3 Effects of Calisthenics on the Body

The 3 Effects of Calisthenics | BulkingTime.com

People are becoming more and more interested in living healthy and active lives, which also means that a lot of them are taking up exercise. And fortunately, there is plenty to choose from to suit everyone’s needs. One of the most relevant up and coming workouts nowadays is the calisthenic training.

Upon first hearing about it, one might be tempted to assume that it’s a fancy fad workout plan that will soon disappear from the market, but that couldn’t be farther from the truth. In fact, both athletes and those in the military swear by it. So, what is it exactly and how does it benefit the body? Let’s find out.

What Are Calisthenics?

The term ‘calisthenics’ might sound complicated at first, but it actually involves a very simple concept. This type of training consists of exercises performed without weights being added into the routine. It’s a versatile workout that can be performed either stand-alone or as an integral part of a weight loss or bodybuilding plan.

The purpose of calisthenics is to engage the entire body with all its muscle groups. Therefore, such a workout involves both upper and lower body exercises that can be tailored to suit any physical fitness level, from beginner to intermediate and all the way through insanity mode. But what type of activities are included in calisthenic training more specifically?

Well, the answer is pretty straightforward on this one. There are plenty of things you can do, as long as you don’t involve any additional equipment, but the holy trinity is represented by pushups, pull-ups, and squats. The former two engage the upper part of the body with all its muscles, while the latter workers in the lower groups in a similar way.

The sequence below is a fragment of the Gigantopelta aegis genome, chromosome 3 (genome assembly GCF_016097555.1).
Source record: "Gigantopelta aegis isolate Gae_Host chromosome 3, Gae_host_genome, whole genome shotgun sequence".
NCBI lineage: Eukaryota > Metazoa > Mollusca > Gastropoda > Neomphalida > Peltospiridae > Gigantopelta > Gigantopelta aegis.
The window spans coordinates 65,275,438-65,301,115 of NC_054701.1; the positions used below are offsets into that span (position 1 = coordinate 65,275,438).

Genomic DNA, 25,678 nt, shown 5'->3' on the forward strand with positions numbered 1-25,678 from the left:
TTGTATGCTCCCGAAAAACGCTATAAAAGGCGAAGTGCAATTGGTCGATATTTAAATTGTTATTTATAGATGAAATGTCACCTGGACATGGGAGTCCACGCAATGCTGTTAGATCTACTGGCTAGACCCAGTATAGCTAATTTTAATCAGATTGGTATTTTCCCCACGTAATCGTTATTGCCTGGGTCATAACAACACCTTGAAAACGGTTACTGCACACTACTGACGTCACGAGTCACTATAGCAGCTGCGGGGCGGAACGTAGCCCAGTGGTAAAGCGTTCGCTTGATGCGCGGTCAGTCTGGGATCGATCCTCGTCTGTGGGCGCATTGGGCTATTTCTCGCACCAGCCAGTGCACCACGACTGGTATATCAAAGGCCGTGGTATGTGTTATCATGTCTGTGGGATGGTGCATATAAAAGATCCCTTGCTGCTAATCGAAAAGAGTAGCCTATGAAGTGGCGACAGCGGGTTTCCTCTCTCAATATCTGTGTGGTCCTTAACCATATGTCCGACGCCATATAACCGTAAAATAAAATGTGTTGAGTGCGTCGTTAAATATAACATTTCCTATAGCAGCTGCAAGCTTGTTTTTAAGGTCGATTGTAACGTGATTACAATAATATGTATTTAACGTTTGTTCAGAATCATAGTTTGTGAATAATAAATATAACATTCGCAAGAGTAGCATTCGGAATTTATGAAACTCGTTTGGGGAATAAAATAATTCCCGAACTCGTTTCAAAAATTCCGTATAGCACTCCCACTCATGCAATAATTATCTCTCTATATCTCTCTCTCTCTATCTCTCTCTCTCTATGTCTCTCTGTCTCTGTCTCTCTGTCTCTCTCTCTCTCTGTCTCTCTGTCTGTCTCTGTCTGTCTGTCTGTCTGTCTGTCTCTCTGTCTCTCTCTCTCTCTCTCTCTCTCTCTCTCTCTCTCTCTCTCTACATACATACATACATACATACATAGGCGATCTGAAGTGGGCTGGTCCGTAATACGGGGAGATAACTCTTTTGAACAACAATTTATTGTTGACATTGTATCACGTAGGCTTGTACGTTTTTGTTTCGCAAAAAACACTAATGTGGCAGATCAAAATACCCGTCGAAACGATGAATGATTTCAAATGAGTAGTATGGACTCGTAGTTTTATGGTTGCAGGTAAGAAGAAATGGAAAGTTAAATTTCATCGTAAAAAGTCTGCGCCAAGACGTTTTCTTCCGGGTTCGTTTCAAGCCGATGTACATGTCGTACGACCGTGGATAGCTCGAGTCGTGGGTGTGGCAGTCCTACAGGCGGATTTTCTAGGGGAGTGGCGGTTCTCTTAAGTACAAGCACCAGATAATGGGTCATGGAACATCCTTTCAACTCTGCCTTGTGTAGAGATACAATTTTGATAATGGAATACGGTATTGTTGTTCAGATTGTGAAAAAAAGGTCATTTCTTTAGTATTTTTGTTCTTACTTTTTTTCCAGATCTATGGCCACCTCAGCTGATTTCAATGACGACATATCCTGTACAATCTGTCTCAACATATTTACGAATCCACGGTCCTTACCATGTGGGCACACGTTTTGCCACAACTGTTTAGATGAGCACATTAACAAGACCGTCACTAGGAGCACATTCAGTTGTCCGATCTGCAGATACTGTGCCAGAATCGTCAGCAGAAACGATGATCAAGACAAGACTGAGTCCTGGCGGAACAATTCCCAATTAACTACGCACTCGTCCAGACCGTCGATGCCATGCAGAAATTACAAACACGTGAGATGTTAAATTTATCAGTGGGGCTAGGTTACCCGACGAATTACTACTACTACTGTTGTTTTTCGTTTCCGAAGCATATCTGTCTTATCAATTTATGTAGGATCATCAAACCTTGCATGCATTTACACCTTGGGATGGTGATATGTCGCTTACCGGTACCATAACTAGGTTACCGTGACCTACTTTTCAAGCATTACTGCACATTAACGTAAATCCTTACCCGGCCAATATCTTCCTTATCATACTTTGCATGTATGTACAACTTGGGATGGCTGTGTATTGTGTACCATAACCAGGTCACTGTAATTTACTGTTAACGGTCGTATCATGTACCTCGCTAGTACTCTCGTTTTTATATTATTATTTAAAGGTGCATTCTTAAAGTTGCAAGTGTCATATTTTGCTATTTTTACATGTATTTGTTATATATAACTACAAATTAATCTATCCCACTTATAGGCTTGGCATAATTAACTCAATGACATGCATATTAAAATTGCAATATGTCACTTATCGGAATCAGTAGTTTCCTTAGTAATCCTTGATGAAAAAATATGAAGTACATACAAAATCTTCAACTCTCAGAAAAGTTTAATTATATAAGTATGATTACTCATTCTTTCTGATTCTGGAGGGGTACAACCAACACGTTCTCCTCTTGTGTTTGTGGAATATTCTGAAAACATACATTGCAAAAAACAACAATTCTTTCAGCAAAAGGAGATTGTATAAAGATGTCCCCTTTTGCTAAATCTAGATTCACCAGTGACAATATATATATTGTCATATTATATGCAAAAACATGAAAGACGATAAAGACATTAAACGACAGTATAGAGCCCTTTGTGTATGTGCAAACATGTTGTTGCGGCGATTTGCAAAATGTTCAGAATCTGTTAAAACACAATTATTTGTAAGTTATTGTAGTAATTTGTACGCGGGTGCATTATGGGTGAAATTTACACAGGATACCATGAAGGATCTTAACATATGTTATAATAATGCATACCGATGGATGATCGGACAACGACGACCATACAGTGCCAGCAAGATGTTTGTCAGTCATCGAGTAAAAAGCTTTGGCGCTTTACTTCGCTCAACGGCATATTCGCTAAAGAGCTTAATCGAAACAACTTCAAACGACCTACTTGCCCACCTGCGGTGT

First, performing regular sets of pushups builds the muscles in your shoulders, chest and triceps area, but it also heightens your endurance and improves the stability of your core. Second, pullups pick up the slack when it comes to your biceps, back and overall grip, which is great for upper body strength.

Although there are plenty of calisthenics you can do for your lower body as well, nothing beats the classic squat. To do it correctly, place your feet slightly apart to a degree a bit higher than shoulder-width and turn your toes out 10 degrees, or as much as you can within this limit. Push your knees and hips out in order to squat down.

Once you’ve gone as low as you can, stand back up again and repeat. This easy exercise is targeted mostly for your quads, but it also engages plenty of other muscles, such as your hamstrings and lower back. Furthermore, depending on which variation of it you perform, you can also increase your overall leg strength and mobility.

Now that we’ve established roughly what calisthenics are and which particular activities pertain to this line of workout, one question still remains. What are the overall effects of a full calisthenic training on the body? Here are the three most important ones that will better clarify how this entire thing works.